Democracy is missing from pipeline debate
The vast majority of Granite Staters can’t afford to hire lobbyists or candidates of their own
Growing up in Temple, there were few things we valued more than our land, our voice and our independence from outside interests. When it came time to repave a road or buy a new fire engine, our duly-elected selectmen would gather proposals and make their case to the town. Come town meeting in the spring, we all got to have our say.
That’s the New Hampshire way.
Now, Temple and neighboring towns are facing the biggest threat to land and self-determination I have ever seen.
In 2014, Texas-based energy giant Kinder Morgan announced plans to build a natural gas pipeline through 17 New Hampshire towns, complete with a 41,000-horsepower compressor station in New Ipswich.
The Northeast Energy Direct pipeline would originate in western Pennsylvania and deliver 1.3 billion cubic feet per day of fracked natural gas to New England – more than twice the projected need for the region.
In order to install the 77 miles of pipeline through southern New Hampshire, Kinder Morgan would cut a 125-foot path and maintain a permanent 50-foot easement through private lands, as well as the existing right-of-way.
Regardless of whether you support or oppose the project, every Granite Stater can agree that it is fundamentally a local concern. The decision must be based on a careful weighing of the costs and benefits to the affected towns and the region, not Kinder Morgan’s bottom line.
Yet most of us in New Hampshire do not have the means to buy a seat at the debate table in a political process increasingly dependent on money.
Over the last two years, Kinder Morgan the company has spent more than $100,000 lobbying in New Hampshire. The $50,000 they spent on lobbying in 2014 was more than any public interest, nonprofit or labor organization spent that year, and it is expected to rise even higher in 2015. (The New Hampshire Secretary of State has thus far failed to publish the mandatory lobbying disclosures for the second half of the year).
Grassroots groups opposing the pipeline did not make any lobbying expenditures of their own, according to the Secretary of State.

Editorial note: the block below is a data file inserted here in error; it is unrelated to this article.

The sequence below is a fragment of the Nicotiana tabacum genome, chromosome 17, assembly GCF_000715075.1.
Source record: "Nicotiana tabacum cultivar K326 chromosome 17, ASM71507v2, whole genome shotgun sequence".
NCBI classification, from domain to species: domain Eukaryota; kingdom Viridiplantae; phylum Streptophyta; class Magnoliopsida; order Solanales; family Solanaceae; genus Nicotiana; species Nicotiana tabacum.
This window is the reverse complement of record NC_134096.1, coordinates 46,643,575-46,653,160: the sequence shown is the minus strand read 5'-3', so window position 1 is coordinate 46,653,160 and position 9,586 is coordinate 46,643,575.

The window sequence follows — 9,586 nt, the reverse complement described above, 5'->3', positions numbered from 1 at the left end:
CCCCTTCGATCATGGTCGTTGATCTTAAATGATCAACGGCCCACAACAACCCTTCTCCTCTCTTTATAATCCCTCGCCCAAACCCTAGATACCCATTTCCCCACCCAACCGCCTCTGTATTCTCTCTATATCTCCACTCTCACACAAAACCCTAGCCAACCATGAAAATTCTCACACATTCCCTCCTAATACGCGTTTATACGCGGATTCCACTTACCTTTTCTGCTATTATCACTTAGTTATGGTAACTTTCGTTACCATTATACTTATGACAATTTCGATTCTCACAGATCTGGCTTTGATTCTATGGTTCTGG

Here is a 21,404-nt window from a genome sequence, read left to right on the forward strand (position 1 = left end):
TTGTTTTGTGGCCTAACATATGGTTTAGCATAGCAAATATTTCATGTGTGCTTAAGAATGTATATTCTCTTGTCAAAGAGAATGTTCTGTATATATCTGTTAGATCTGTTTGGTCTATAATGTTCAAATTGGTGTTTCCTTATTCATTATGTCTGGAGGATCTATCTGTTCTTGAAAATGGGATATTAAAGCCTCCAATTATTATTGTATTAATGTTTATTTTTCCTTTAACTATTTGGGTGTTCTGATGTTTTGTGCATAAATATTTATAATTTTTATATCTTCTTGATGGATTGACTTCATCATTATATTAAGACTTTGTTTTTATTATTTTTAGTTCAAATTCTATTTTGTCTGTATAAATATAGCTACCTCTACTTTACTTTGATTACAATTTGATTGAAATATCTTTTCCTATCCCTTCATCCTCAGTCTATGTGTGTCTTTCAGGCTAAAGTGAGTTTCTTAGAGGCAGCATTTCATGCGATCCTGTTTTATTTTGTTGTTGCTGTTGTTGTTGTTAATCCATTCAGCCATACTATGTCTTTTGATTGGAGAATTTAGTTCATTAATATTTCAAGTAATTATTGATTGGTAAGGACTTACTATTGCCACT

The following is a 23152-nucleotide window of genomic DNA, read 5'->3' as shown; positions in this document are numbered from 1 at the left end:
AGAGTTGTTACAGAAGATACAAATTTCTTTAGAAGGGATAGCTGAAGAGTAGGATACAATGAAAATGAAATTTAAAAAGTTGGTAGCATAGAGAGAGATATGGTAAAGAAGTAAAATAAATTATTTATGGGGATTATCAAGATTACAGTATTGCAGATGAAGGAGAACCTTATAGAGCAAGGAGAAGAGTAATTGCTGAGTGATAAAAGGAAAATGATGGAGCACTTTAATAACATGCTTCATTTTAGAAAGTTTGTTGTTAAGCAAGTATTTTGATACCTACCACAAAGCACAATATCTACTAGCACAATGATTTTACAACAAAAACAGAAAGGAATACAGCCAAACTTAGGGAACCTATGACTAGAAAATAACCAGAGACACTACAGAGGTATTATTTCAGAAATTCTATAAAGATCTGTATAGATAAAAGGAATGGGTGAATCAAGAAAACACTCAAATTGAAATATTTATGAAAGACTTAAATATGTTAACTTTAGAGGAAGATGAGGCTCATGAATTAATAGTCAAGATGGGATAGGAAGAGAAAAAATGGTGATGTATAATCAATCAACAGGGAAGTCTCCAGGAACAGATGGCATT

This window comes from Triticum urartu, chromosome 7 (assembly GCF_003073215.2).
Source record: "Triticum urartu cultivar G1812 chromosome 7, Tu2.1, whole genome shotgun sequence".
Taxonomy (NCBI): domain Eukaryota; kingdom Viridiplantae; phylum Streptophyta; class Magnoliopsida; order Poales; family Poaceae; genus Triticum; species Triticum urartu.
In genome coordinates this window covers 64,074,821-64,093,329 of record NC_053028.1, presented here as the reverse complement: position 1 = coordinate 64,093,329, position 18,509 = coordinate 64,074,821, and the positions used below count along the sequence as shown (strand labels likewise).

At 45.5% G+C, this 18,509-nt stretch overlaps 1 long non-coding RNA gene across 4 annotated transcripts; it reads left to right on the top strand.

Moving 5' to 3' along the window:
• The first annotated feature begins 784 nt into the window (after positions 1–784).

That means that long before state leaders heard a word from their constituents about the proposed pipeline, they had already been contacted by well-paid lobbyists arguing in support of the project. Official disclosures reveal that those same lobbyists have given thousands of dollars to help fund state lawmakers’ campaigns.
Over the same period, Kinder Morgan has spent nearly $450,000 lobbying in Massachusetts and another $260,000 lobbying the federal government, for a combined $1,000 per day. Over $100,000 of their federal lobbying expenditures were specifically targeted at influencing the FERC process to ratify the NED pipeline.
And while Kinder Morgan touts its policy of political neutrality by saying the company does not make any campaign contributions, many of its top executives do precisely that.
Since 2012, Kinder Morgan employees and their families have invested millions of dollars in state and federal races, including current presidential candidates Jeb Bush and Ted Cruz. In 2015 alone, Chairman Richard Kinder and his wife have already spent $2.2 million to influence the presidential election.
In a political system where elected officials set energy policy – directly and via appointments to the FERC – while simultaneously raising millions of dollars from special interests to get elected, Kinder Morgan’s investments make perfect business sense. But what about the vast majority of Granite Staters who cannot afford to hire lobbyists or candidates of our own?
As Kinder Morgan holds its obligatory public hearings across southern New Hampshire, complete with slideshows and dozens of company representatives, I can’t help wondering if it isn’t just a charade. Why would a company spend millions of dollars to influence the political process if the voices of affected citizens are the central concern? And how can a democratic republic allow unlimited spending by special interests in the first place?
For the sake of my old town and the values we hold dear, I hope citizens across New Hampshire will make their voices heard in the current pipeline debate and put an end to endless spending in elections.
Daniel Weeks of Nashua is executive director of Open Democracy, a nonpartisan organization working for transparent and accountable governance in New Hampshire.